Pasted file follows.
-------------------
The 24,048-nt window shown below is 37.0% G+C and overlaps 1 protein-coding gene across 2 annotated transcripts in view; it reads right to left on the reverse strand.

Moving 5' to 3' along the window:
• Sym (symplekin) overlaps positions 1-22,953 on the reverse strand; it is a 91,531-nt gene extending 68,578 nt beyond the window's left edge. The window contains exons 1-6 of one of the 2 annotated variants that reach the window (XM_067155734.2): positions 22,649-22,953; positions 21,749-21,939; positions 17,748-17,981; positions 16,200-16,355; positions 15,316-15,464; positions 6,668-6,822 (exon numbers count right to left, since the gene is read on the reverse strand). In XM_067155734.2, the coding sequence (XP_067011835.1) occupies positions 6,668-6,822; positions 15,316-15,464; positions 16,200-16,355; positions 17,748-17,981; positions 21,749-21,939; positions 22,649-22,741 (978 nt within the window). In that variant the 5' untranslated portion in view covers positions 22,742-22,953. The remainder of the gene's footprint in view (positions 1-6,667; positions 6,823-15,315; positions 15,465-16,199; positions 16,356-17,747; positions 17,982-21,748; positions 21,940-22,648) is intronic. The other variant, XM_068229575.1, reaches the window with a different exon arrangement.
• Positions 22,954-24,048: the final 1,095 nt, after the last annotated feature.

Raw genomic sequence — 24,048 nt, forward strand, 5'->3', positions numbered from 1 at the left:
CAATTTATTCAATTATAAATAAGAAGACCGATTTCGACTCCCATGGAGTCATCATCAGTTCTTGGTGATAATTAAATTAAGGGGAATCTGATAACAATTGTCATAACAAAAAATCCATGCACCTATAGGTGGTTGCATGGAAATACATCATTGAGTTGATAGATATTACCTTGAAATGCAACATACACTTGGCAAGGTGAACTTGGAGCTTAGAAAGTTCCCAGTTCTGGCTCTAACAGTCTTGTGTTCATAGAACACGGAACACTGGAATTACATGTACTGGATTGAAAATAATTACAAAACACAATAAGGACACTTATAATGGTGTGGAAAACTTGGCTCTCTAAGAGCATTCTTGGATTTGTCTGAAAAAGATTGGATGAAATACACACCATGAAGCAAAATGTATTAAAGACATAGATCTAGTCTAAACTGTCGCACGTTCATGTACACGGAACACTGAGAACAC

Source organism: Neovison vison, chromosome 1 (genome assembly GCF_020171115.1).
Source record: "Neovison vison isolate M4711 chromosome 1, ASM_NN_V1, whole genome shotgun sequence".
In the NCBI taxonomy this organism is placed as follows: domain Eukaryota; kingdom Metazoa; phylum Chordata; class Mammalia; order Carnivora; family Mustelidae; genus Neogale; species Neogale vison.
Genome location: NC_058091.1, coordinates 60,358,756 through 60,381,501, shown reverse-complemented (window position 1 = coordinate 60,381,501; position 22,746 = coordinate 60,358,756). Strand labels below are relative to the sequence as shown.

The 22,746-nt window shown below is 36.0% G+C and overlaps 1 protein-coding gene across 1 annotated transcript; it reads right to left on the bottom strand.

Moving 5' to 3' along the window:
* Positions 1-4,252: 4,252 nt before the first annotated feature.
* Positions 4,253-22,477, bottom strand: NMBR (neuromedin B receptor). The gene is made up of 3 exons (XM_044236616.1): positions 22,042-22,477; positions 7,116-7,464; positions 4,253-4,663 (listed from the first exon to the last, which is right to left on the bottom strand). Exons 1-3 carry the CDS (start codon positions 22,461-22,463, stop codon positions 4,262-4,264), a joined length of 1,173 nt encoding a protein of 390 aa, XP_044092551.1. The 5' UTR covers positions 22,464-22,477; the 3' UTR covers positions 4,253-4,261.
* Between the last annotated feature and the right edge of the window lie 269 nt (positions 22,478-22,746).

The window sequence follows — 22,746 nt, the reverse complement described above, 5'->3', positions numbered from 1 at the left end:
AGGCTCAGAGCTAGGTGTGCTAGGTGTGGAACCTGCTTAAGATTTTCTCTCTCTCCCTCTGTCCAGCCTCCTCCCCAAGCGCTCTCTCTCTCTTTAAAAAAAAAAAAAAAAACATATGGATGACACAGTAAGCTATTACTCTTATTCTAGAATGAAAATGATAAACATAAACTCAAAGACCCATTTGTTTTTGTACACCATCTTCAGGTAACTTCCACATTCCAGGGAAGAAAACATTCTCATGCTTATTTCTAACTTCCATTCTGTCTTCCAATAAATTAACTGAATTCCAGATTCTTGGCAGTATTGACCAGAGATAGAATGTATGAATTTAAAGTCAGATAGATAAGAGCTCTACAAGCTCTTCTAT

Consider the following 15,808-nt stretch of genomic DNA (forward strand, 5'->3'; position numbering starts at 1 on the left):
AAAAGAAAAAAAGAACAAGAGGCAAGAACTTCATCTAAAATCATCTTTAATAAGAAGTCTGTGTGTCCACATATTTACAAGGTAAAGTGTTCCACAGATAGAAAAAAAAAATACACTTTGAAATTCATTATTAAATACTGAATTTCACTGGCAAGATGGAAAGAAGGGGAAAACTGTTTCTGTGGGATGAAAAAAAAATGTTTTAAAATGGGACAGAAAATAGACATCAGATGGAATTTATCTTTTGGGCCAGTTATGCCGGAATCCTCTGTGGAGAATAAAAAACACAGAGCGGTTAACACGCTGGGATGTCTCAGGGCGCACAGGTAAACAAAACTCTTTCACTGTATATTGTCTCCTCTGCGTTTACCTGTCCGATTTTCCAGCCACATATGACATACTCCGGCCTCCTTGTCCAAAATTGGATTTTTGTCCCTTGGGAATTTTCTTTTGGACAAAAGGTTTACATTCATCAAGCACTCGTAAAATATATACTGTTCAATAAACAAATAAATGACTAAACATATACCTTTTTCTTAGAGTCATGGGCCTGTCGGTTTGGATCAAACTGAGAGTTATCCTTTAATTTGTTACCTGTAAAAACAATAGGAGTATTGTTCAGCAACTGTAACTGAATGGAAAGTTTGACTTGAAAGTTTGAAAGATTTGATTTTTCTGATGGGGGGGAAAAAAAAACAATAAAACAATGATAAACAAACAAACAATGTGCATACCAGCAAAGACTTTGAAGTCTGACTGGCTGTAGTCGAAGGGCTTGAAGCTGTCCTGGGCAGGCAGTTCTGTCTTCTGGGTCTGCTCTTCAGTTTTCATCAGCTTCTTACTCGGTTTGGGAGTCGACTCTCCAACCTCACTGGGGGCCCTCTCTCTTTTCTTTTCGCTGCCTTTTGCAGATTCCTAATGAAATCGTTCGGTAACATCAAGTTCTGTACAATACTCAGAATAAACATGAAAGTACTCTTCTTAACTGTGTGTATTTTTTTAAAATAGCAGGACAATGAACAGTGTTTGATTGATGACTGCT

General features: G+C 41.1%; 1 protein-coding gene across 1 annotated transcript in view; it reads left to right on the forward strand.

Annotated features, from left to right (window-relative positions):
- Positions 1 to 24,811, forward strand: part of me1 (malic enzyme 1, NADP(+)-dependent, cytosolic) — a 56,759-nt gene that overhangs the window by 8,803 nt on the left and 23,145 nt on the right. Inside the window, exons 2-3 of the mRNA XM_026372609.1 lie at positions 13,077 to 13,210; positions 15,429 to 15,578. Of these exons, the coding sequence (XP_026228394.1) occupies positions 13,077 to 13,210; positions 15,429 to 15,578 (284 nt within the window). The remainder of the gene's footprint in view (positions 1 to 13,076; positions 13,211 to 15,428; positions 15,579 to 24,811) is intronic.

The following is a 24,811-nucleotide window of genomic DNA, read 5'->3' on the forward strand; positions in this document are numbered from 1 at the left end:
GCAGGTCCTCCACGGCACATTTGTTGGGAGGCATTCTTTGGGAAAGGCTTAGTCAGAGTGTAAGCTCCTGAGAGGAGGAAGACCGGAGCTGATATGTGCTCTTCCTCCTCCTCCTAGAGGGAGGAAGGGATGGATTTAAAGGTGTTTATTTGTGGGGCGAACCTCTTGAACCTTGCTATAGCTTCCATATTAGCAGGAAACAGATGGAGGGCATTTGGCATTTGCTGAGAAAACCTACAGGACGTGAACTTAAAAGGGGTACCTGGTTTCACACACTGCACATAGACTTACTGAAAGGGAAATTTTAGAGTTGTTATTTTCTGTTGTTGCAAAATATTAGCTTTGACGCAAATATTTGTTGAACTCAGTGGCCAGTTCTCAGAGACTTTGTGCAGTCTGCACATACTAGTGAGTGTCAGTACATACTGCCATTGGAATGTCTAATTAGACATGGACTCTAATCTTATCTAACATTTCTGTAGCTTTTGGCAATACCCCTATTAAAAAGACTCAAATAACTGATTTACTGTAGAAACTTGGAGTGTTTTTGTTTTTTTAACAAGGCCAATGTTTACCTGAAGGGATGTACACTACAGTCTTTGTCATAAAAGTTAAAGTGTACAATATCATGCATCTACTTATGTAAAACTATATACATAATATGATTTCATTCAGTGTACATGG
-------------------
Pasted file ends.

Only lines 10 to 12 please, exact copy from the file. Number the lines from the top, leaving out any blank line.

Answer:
Genome location: NC_058091.1, coordinates 60,358,756 through 60,381,501, shown reverse-complemented (window position 1 = coordinate 60,381,501; position 22,746 = coordinate 60,358,756). Strand labels below are relative to the sequence as shown.

The 22,746-nt window shown below is 36.0% G+C and overlaps 1 protein-coding gene across 1 annotated transcript; it reads right to left on the bottom strand.

Moving 5' to 3' along the window: